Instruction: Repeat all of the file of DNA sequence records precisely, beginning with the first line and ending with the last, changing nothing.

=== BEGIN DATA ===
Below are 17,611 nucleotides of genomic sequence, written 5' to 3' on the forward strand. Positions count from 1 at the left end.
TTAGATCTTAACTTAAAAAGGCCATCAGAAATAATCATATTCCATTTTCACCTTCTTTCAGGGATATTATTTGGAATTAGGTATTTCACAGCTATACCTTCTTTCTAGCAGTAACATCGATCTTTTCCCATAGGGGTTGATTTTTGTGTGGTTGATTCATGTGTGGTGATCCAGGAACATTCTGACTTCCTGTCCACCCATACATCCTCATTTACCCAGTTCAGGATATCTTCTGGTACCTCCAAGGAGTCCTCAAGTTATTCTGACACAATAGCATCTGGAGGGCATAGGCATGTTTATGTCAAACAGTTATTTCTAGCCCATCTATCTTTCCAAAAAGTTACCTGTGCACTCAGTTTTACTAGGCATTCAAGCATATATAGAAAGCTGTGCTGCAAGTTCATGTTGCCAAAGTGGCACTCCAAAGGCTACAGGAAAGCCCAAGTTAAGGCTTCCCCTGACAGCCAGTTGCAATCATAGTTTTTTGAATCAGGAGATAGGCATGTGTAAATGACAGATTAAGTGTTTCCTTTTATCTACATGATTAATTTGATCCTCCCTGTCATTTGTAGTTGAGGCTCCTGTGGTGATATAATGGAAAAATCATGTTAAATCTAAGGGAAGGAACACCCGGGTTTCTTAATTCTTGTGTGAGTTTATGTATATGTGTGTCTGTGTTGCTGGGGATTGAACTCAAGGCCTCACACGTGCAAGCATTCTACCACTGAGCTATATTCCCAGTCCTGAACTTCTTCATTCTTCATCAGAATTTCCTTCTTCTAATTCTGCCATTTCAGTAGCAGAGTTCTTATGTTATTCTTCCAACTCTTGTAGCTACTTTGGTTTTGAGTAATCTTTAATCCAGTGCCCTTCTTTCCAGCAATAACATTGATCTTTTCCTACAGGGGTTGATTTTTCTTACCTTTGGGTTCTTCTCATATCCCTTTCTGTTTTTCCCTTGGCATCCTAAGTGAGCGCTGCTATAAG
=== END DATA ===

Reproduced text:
Below are 17,611 nucleotides of genomic sequence, written 5' to 3' on the forward strand. Positions count from 1 at the left end.
TTAGATCTTAACTTAAAAAGGCCATCAGAAATAATCATATTCCATTTTCACCTTCTTTCAGGGATATTATTTGGAATTAGGTATTTCACAGCTATACCTTCTTTCTAGCAGTAACATCGATCTTTTCCCATAGGGGTTGATTTTTGTGTGGTTGATTCATGTGTGGTGATCCAGGAACATTCTGACTTCCTGTCCACCCATACATCCTCATTTACCCAGTTCAGGATATCTTCTGGTACCTCCAAGGAGTCCTCAAGTTATTCTGACACAATAGCATCTGGAGGGCATAGGCATGTTTATGTCAAACAGTTATTTCTAGCCCATCTATCTTTCCAAAAAGTTACCTGTGCACTCAGTTTTACTAGGCATTCAAGCATATATAGAAAGCTGTGCTGCAAGTTCATGTTGCCAAAGTGGCACTCCAAAGGCTACAGGAAAGCCCAAGTTAAGGCTTCCCCTGACAGCCAGTTGCAATCATAGTTTTTTGAATCAGGAGATAGGCATGTGTAAATGACAGATTAAGTGTTTCCTTTTATCTACATGATTAATTTGATCCTCCCTGTCATTTGTAGTTGAGGCTCCTGTGGTGATATAATGGAAAAATCATGTTAAATCTAAGGGAAGGAACACCCGGGTTTCTTAATTCTTGTGTGAGTTTATGTATATGTGTGTCTGTGTTGCTGGGGATTGAACTCAAGGCCTCACACGTGCAAGCATTCTACCACTGAGCTATATTCCCAGTCCTGAACTTCTTCATTCTTCATCAGAATTTCCTTCTTCTAATTCTGCCATTTCAGTAGCAGAGTTCTTATGTTATTCTTCCAACTCTTGTAGCTACTTTGGTTTTGAGTAATCTTTAATCCAGTGCCCTTCTTTCCAGCAATAACATTGATCTTTTCCTACAGGGGTTGATTTTTCTTACCTTTGGGTTCTTCTCATATCCCTTTCTGTTTTTCCCTTGGCATCCTAAGTGAGCGCTGCTATAAG